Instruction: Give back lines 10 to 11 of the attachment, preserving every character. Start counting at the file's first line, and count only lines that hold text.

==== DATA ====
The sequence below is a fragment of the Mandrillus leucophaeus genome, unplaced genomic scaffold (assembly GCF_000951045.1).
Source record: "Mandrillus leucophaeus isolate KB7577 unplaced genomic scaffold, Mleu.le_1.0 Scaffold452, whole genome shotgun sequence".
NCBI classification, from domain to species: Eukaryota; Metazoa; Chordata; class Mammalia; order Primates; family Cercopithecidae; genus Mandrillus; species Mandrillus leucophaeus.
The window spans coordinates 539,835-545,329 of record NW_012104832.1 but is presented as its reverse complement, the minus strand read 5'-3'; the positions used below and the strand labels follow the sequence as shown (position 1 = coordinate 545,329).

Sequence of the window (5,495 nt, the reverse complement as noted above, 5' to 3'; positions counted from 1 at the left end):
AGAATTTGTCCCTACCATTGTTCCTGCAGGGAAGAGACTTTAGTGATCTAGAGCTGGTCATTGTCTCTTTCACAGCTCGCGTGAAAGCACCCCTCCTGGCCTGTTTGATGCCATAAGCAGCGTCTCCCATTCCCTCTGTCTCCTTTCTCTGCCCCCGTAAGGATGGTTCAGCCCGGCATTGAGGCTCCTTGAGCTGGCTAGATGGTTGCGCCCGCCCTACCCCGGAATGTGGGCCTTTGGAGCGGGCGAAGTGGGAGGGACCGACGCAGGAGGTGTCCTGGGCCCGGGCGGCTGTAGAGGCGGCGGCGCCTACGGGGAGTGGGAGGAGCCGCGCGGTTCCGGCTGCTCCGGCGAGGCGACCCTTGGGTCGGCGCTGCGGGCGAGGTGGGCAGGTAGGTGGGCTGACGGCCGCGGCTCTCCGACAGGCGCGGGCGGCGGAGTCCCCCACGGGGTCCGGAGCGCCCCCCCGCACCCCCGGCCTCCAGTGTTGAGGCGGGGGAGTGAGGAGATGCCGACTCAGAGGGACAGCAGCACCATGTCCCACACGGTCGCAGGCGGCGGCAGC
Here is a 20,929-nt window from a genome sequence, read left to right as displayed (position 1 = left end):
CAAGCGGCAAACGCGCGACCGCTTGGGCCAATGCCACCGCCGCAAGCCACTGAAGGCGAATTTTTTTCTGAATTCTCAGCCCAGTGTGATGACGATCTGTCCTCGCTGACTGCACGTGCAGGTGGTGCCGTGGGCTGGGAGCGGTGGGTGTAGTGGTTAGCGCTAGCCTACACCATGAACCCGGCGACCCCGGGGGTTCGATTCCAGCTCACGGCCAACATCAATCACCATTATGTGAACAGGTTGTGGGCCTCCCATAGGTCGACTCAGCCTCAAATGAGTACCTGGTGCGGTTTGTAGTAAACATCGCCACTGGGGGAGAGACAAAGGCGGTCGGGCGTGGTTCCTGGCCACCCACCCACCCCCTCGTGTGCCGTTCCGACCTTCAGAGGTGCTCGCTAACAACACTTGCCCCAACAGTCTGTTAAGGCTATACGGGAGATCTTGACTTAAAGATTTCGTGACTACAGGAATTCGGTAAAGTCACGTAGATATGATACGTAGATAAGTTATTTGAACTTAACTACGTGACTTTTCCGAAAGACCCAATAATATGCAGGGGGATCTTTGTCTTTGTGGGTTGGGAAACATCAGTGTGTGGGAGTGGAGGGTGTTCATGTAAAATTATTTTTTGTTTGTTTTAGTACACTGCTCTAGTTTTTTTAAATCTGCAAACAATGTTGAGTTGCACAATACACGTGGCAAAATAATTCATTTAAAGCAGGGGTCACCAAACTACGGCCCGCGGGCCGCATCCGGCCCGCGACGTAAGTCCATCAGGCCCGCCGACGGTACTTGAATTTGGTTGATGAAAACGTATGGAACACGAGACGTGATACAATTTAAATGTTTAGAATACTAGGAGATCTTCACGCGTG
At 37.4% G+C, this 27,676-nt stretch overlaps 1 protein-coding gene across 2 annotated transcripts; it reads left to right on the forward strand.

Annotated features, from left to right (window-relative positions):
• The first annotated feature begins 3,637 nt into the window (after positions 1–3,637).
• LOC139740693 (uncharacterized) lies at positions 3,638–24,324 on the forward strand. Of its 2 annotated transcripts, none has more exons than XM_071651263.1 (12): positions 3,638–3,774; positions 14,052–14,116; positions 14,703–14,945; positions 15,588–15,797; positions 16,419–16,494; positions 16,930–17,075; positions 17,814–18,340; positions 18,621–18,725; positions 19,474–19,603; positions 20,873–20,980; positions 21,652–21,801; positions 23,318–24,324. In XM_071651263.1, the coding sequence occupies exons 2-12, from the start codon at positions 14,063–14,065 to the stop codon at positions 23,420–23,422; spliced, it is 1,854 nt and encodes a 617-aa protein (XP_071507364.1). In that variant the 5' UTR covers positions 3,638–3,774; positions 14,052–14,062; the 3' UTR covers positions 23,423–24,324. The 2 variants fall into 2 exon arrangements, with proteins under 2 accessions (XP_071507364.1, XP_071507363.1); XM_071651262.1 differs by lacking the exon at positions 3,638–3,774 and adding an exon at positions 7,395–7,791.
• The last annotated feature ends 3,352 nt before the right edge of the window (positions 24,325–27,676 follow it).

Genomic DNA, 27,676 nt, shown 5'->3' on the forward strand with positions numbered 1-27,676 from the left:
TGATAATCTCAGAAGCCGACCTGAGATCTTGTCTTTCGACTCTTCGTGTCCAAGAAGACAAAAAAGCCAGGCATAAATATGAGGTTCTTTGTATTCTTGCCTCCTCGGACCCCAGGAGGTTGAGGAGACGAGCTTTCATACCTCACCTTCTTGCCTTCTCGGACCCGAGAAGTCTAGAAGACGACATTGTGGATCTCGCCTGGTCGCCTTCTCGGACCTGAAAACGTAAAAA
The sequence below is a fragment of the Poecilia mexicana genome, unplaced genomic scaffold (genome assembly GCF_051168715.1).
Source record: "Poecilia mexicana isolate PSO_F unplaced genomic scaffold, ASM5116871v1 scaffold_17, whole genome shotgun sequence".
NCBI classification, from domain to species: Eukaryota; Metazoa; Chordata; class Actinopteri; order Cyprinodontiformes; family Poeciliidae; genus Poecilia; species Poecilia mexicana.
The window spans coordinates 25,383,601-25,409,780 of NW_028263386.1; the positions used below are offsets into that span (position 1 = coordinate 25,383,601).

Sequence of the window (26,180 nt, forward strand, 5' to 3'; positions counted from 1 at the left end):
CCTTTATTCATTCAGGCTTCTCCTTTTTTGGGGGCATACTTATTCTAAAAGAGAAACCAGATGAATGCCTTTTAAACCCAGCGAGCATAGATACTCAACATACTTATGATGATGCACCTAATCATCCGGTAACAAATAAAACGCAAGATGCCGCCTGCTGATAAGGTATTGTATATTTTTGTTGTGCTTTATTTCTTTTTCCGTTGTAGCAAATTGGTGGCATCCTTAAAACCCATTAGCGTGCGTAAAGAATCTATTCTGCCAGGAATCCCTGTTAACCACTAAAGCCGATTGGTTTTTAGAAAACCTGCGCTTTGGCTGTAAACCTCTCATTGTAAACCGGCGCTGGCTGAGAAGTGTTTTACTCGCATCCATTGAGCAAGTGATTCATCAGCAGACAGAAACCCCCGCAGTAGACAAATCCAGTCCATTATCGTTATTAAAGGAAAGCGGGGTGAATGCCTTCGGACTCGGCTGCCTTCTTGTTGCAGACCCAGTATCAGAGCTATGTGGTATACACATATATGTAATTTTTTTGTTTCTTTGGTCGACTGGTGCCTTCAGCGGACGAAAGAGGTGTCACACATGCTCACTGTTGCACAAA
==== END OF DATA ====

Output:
Annotated features, from left to right (window-relative positions):
• The first annotated feature begins 3,637 nt into the window (after positions 1–3,637).